News (USA)

Supreme Court won’t stop Mississippi law allowing discrimination against LGBT people

US Supreme Court
The U.S. Supreme Court Photo: Public Domain

The U.S. Supreme Court has decided to allow Mississippi’s anti-LGBTQ “religious freedom” law to stand by refusing to hear a challenge, letting a lower court’s ruling in favor of it stand.

The law, HB 1523, or the Protecting Freedom of Conscience from Government Discrimination Act, was signed by Republican Governor Phillip Bryant in 2016, with backing from Christian activists and in response to the Supreme Court’s ruling in favor of marriage equality. It allows businesses and government employees to refuse to serve the LGBTQ community if it conflicts with their religious beliefs.

The justices left in place a ruling by the New Orleans-based 5th U.S. Circuit Court of Appeals that found the plaintiffs, including same-sex couples, civil rights groups, and a church, did not have legal standing to bring the suit, Reuters reports.

The law has yet to be implemented and more legal challenges are expected, even after this decision. If the law is put into place, someone who is then turned away due to their LGBTQ status might have more legal standing to bring a discrimination suit.

“We will keep fighting in Mississippi until we overturn this harmful law, and in any state where antigay legislators pass laws to roll back LGBT civil rights,” said Beth Littrell, a lawyer with Lambda Legal.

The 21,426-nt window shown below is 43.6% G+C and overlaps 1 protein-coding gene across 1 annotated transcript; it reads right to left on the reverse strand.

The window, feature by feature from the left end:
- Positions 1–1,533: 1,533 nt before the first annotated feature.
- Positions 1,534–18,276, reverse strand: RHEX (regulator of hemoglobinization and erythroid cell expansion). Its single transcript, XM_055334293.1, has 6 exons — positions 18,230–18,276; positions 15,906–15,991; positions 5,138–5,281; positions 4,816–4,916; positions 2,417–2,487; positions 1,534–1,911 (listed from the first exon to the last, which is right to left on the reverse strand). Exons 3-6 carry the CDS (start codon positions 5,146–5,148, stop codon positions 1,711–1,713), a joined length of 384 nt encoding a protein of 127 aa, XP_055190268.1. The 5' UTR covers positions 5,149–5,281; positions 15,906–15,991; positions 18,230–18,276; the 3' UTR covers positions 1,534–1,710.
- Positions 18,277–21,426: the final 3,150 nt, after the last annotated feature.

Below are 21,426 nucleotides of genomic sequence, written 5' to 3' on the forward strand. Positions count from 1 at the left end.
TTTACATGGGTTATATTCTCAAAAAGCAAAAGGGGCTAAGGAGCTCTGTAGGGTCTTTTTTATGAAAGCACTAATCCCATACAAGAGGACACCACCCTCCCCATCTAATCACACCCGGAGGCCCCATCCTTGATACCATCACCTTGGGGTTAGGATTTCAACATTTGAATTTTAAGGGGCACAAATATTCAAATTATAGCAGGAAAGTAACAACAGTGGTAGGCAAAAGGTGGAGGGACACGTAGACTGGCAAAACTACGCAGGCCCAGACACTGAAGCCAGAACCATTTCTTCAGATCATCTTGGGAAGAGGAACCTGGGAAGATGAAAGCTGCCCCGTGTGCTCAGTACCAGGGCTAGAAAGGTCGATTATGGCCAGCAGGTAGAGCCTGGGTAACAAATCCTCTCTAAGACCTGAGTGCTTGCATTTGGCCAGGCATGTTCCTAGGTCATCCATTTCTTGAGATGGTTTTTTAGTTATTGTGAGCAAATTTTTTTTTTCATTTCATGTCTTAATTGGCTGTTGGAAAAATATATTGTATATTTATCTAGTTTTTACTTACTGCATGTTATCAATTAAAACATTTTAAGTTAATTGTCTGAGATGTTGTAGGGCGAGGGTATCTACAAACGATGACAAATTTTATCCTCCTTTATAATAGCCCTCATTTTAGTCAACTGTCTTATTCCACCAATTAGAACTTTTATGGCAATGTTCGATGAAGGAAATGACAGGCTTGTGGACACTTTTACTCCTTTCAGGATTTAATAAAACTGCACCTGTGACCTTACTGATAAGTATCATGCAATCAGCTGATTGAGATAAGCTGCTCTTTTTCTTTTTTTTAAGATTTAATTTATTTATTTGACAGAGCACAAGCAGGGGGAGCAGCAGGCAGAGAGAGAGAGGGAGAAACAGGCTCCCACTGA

The law “protects” those who believe that marriage should only be between one man and one woman, that any sex (yes, straight sex included) outside of that kind of marriage is improper, and that gender is based on what someone is assigned at birth, not their gender identity.

A federal judge in Mississippi blocked the law in 2016, arguing that it allowed for “arbitrary discrimination,” but the 5th U.S. Circuit Court of Appeals overturned that ruling.

“This latest punt on LGBTQ rights by the nation’s highest court promotes state-stationed discrimination by upholding a law that allows hotels, ER doctors, business owners, and even pediatricians to legally deny services to hardworking LGBTQ families in Mississippi,” said Sarah Kate Ellis, President and CEO of GLAAD.

“While freedom of religion is a fundamental right, it should never give people the right to impose their belief on others and openly discriminate against others in the name of religious exemptions.”

The Supreme Court is also deciding a case involving a Colorado baker, Jack Phillips, who is claiming that if he is made to make cakes for same-sex weddings it would be in violation of his First Amendment rights.

Christian Conservative legal group Alliance Defending Freedom is representing both Phillips and the state of Mississippi in the two cases.

“Good laws like Mississippi’s protect freedom and harm no one,” claimed Kevin Theriot, an attorney for the group.

It’s hard to imagine how you could make such a statement unless you don’t count LGBTQ people as real people who are deserving of rights.

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